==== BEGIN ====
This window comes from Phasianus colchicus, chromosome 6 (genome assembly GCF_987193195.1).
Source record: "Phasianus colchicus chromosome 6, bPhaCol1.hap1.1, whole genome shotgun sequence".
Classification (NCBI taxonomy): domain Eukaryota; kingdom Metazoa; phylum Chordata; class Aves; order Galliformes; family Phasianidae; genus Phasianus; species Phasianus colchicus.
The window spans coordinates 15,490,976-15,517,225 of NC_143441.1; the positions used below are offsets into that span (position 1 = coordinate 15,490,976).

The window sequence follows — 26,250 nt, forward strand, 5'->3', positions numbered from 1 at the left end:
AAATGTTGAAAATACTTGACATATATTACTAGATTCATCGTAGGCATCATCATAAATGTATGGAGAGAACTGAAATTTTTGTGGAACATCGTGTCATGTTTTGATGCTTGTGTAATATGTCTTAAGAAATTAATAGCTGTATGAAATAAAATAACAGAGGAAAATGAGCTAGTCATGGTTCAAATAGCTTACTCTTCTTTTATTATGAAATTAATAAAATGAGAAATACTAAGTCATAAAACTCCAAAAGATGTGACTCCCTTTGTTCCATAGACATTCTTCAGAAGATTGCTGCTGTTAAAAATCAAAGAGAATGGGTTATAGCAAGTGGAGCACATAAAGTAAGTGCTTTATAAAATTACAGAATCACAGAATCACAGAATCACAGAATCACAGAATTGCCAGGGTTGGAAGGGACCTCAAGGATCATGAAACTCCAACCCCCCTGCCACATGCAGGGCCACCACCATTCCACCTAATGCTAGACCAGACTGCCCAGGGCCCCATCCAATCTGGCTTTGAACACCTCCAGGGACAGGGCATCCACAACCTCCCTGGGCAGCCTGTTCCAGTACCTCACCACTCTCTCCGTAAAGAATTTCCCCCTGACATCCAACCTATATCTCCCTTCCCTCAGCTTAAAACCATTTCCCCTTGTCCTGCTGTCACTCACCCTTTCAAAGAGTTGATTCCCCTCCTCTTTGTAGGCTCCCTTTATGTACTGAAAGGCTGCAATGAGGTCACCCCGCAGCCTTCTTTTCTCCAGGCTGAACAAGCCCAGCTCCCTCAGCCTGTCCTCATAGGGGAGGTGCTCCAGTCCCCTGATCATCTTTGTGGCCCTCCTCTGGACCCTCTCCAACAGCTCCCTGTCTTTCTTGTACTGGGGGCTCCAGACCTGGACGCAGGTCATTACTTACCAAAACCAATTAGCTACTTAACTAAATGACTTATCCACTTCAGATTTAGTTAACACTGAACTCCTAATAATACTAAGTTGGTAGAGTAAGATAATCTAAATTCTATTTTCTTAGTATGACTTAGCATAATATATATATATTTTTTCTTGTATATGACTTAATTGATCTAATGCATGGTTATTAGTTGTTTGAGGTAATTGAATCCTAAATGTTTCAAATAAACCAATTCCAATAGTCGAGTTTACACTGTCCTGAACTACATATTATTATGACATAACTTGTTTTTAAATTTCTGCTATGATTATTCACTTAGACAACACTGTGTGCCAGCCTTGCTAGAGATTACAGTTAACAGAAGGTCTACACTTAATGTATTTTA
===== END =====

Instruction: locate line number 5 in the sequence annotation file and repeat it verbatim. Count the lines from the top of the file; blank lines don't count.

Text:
The window sequence follows — 26,250 nt, forward strand, 5'->3', positions numbered from 1 at the left end: